The Simplicity Movement is sometimes described, occasionally even by its advocates, as a leisure expansion movement. The criticism sometimes implicit in this description is that voluntary simplicity is a self-centred, narrowly hedonistic philosophy of life available only to a privileged few. While voluntary simplicity by its very nature is indeed ‘an ethic professed and practiced primarily by those free to choose their standard of living,’ the broad-based affluence in the developed world today means that the choice of voluntary simplicity is available to some degree to the vast majority of people. Put otherwise, down-shifting does not just mean selling the Porsche and buying a Prius, or retiring at 40 and living off the income of investment properties. It can be practiced by all those who have a degree of discretionary income.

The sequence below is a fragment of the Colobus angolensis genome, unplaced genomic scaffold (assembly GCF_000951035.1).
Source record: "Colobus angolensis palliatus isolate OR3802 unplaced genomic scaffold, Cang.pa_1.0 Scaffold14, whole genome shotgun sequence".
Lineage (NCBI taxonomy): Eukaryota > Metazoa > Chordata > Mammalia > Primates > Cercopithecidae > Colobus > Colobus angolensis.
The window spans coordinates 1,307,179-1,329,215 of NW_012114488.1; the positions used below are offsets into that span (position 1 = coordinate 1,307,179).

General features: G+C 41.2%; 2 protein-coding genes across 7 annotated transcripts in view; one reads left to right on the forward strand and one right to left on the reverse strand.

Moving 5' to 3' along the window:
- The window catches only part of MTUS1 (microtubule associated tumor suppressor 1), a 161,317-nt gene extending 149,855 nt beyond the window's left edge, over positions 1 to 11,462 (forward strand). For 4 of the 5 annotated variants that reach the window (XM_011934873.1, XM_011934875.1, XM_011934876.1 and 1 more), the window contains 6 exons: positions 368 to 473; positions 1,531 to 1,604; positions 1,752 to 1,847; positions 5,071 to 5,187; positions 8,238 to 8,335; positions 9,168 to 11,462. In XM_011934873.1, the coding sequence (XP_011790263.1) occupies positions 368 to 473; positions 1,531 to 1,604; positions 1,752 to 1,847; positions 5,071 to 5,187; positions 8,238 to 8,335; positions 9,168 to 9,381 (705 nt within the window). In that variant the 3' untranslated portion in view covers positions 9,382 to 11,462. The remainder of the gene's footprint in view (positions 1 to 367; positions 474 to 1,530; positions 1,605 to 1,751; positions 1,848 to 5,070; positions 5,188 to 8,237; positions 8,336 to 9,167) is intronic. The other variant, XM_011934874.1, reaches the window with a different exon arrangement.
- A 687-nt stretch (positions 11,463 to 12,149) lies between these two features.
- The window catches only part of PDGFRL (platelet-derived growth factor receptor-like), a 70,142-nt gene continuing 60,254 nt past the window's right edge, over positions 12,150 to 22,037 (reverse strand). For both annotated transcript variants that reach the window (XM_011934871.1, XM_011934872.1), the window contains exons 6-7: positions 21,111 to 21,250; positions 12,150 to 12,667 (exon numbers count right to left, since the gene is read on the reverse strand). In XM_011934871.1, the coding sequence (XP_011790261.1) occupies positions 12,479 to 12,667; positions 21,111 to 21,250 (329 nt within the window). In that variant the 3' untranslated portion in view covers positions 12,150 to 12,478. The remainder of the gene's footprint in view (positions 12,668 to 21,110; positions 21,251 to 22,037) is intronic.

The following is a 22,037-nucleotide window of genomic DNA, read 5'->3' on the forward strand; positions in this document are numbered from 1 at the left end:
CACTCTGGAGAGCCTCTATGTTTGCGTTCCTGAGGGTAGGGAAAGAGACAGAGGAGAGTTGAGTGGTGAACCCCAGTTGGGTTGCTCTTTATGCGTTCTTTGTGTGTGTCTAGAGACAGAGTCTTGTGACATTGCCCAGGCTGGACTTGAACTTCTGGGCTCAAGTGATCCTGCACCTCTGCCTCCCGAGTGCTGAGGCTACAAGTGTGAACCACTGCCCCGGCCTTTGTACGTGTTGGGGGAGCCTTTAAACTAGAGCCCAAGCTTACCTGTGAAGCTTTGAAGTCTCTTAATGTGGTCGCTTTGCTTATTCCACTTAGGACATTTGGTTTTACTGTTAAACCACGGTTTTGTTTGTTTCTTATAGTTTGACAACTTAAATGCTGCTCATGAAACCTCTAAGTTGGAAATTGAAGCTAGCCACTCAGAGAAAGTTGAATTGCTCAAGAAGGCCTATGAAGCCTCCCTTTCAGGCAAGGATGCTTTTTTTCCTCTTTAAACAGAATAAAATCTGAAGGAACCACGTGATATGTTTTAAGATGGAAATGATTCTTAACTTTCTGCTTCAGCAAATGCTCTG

Furthermore, the simple life is not just about improving one’s own life through leisure expansion. The Simplicity Movement may indeed be a leisure expansion movement for some, which in itself is no grounds for criticism; in fact, trading income/consumption for more free time is one of the most important cultural shifts needed in the developed world today. But to characterize the Simplicity Movement merely as a leisure expansion movement is to betray an ignorance of the diverse motivations people actually have for adopting voluntary simplicity, which often include environmentalism and social justice. Bearing those ethically-based motivations in mind, the fact that simple living can also be described as a form of ‘alternative hedonism’ seems to provide, not grounds for criticism, but further support for the Simplicity Movement.